# [EM] MMT2 meets FBC, fails Mono-Add-Plump, as it should.

C.Benham cbenhamau at yahoo.com.au
Fri Dec 9 09:28:33 PST 2011

```Mike,

Sorry, there was a typo (20 B>A voters instead of 10) in my
demonstration of  MMT2's failure of FBC in my last post. So I'll go
through it again.

> MMT2 defines "mutual-majority candidate set" as:
>
> A set of candidates who are each voted above bottom by each member of the
> same majority of voters--where that set includes at least one
> top-rated candidate
> on the ballot of every member of that majority.

45: C
06: D>A
39: A>B
10: B>A

So in this example {A,B,D} isn't  a "mutual-majority candidate set"
because D isn't "voted above bottom by each member of the same majority
of voters", right?  And because there is no such set the MMT2 winner is
C, right?

Say those votes were all sincere. If  the 6 D>A voters change to A>B (or
A=B or B>A) the winner changes to A, a candidate those voters prefer to C.

45: C
06: A>B (sincere is D>A)
39: A>B
10: B>A

Now {A,B} is a "mutual-majority candidate set" and MMT2  elects A.If the
method meets the FBC, those 6 voters must have some way of voting D not
below equal-top and get a result they like as much. What is it?

> Mono-Add-Plump makes even less sense for MMT than for MDDTR.
>
> The failure scenario is:
>
> Your favorite wins by having the most top ratings among a
> mutual-majority candidate
> set. Now some new voters arrive and plump for hir. As plumpers, they
> aren't counted
> in the mutual majority. But they are counted in the total number of
> voters, thereby
> increasing the majority requirement. No longer is there a
> mutual-majority candidate
> set. No longer is your favorite the winner.
>
> Is anyone claiming that that result is wrong?

Err..yes, I claim that at least one of the results must be "wrong". Even
if we ignore the mono-add-plump failure and look at the two elections
independently (of each other), it is highly likely that at least one of
them will be a failure of some other desirable criterion compliance.

> And, by the way, with MMT, the Mono-Add-Plump "failure", and the LNHa
> compliance
> and LNHe "failure" don't create a random-fill incentive.

Logically, I don't see how it couldn't.

49: C
21: A  (new voters, whose ballots switch the MMT2 winner from A to C)
27: A>B
24: B>A

(121 ballots, majority threshold = 61)

If the 21 A truncators randomly choose between middle-rating B or C then
A's chance of winning changes from zero to more than 50% (more than
11/21 have to middle-rate C for A to not win).

Chris Benham

Mike Ossipoff wrote (8 Dec 2011):

FBC:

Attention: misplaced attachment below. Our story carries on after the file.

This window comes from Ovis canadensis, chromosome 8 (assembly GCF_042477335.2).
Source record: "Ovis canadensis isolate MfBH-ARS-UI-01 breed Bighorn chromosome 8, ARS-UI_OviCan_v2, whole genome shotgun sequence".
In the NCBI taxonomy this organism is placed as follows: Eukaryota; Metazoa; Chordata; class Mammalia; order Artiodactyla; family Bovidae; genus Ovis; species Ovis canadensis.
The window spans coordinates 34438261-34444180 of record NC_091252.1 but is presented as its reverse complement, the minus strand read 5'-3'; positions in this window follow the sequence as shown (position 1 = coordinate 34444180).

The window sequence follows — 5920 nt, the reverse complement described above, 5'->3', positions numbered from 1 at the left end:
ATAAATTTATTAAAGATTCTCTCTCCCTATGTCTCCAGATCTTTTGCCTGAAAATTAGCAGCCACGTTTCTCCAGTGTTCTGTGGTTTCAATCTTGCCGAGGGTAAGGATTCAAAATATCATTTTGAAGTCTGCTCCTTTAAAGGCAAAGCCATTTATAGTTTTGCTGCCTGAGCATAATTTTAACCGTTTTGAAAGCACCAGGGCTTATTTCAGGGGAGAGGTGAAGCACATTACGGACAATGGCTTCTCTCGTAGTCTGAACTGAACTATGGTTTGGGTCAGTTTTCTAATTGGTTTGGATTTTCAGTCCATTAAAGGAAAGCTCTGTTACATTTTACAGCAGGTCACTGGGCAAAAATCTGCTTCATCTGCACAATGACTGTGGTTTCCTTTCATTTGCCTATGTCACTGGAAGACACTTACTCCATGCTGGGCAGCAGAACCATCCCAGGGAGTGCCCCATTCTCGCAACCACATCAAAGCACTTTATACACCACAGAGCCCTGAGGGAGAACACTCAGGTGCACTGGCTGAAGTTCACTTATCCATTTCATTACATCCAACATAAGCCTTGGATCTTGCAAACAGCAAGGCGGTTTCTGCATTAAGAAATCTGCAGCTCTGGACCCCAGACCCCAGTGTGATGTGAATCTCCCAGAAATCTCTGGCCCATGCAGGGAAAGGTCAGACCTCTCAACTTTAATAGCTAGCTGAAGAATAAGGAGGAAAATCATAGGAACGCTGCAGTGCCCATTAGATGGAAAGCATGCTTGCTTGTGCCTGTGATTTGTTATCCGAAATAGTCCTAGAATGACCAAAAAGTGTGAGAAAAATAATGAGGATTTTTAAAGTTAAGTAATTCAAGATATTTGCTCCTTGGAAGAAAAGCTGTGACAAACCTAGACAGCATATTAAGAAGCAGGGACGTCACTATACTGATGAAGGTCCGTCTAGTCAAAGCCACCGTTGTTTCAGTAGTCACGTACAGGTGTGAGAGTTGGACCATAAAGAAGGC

In MMT2, if you top-rate a compromise, along with your favorite, then you'll
be counted in the majority supporting a mutual-majority candidate set that
s/he is in.

That's because MMT2 defines "mutual-majority candidate set" as:

A set of candidates who are each voted above bottom by each member of the
same majority of voters--where that set includes at least one top-rated
candidate
on the ballot of every member of that majority.

Mono-Add-Plump makes even less sense for MMT than for MDDTR.

The failure scenario is:

Your favorite wins by having the most top ratings among a
mutual-majority candidate
set. Now some new voters arrive and plump for hir. As plumpers, they
aren't counted
in the mutual majority. But they are counted in the total number of
voters, thereby
increasing the majority requirement. No longer is there a
mutual-majority candidate
set. No longer is your favorite the winner.

Is anyone claiming that that result is wrong?

Your favorite initially won only because of mutual majority support. The
plumpers
declined that mutual support, as is their right. Having declined mutual
support,
should it be surprising or unfair if they no longer have it?

And, by the way, with MMT, the Mono-Add-Plump "failure", and the LNHa
compliance
and LNHe "failure" don't create a random-fill incentive.

The LNHe "failure" consists only of perhaps being able to benefit from
mutual majority
support.

I should say again that, henceforth, when I say "MMT", without a
distinguishing number,
I'm referring to MMT2, the MMT version that I discussed above here.

and its
compliance in Kevin's MMPO bad-example--a previously unattainable
combination of
properties. If MMMPO can be presented to the public in a simple,
naturally and obviously
motivated manner, then it would have the advantage that it wouldn't even
be necessary